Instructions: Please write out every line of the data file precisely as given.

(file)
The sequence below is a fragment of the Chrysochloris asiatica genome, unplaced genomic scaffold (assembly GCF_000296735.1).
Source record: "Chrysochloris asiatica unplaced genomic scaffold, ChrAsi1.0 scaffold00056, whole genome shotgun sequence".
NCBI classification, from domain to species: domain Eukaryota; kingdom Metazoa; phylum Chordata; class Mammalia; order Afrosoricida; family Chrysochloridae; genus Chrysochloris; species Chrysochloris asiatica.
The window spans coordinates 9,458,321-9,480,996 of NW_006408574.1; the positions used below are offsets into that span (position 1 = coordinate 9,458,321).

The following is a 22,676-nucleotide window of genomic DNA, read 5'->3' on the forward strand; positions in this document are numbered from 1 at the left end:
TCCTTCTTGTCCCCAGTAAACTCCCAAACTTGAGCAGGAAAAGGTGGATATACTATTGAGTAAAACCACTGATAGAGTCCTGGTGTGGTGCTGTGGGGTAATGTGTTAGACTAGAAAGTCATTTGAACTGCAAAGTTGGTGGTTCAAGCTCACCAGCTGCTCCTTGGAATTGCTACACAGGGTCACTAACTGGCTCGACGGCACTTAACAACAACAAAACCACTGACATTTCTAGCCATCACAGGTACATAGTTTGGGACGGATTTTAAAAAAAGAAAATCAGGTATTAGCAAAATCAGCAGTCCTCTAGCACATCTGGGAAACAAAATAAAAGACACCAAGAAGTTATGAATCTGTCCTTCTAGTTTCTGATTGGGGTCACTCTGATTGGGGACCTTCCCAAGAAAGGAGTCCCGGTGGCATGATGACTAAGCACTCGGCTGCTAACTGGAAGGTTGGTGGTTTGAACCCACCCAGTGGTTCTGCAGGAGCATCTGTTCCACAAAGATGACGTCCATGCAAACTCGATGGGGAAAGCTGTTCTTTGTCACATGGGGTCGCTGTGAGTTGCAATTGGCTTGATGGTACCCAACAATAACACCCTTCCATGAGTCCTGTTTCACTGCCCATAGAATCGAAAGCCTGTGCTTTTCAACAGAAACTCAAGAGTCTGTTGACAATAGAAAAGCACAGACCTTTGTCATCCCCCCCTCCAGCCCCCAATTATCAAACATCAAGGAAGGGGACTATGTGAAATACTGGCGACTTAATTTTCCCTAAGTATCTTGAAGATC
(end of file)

The sequence below is a fragment of the Chrysochloris asiatica genome, unplaced genomic scaffold (assembly GCF_000296735.1).
Source record: "Chrysochloris asiatica unplaced genomic scaffold, ChrAsi1.0 scaffold00056, whole genome shotgun sequence".
NCBI classification, from domain to species: domain Eukaryota; kingdom Metazoa; phylum Chordata; class Mammalia; order Afrosoricida; family Chrysochloridae; genus Chrysochloris; species Chrysochloris asiatica.
The window spans coordinates 9,458,321-9,480,996 of NW_006408574.1; the positions used below are offsets into that span (position 1 = coordinate 9,458,321).

The following is a 22,676-nucleotide window of genomic DNA, read 5'->3' on the forward strand; positions in this document are numbered from 1 at the left end:
TCCTTCTTGTCCCCAGTAAACTCCCAAACTTGAGCAGGAAAAGGTGGATATACTATTGAGTAAAACCACTGATAGAGTCCTGGTGTGGTGCTGTGGGGTAATGTGTTAGACTAGAAAGTCATTTGAACTGCAAAGTTGGTGGTTCAAGCTCACCAGCTGCTCCTTGGAATTGCTACACAGGGTCACTAACTGGCTCGACGGCACTTAACAACAACAAAACCACTGACATTTCTAGCCATCACAGGTACATAGTTTGGGACGGATTTTAAAAAAAGAAAATCAGGTATTAGCAAAATCAGCAGTCCTCTAGCACATCTGGGAAACAAAATAAAAGACACCAAGAAGTTATGAATCTGTCCTTCTAGTTTCTGATTGGGGTCACTCTGATTGGGGACCTTCCCAAGAAAGGAGTCCCGGTGGCATGATGACTAAGCACTCGGCTGCTAACTGGAAGGTTGGTGGTTTGAACCCACCCAGTGGTTCTGCAGGAGCATCTGTTCCACAAAGATGACGTCCATGCAAACTCGATGGGGAAAGCTGTTCTTTGTCACATGGGGTCGCTGTGAGTTGCAATTGGCTTGATGGTACCCAACAATAACACCCTTCCATGAGTCCTGTTTCACTGCCCATAGAATCGAAAGCCTGTGCTTTTCAACAGAAACTCAAGAGTCTGTTGACAATAGAAAAGCACAGACCTTTGTCATCCCCCCCTCCAGCCCCCAATTATCAAACATCAAGGAAGGGGACTATGTGAAATACTGGCGACTTAATTTTCCCTAAGTATCTTGAAGATC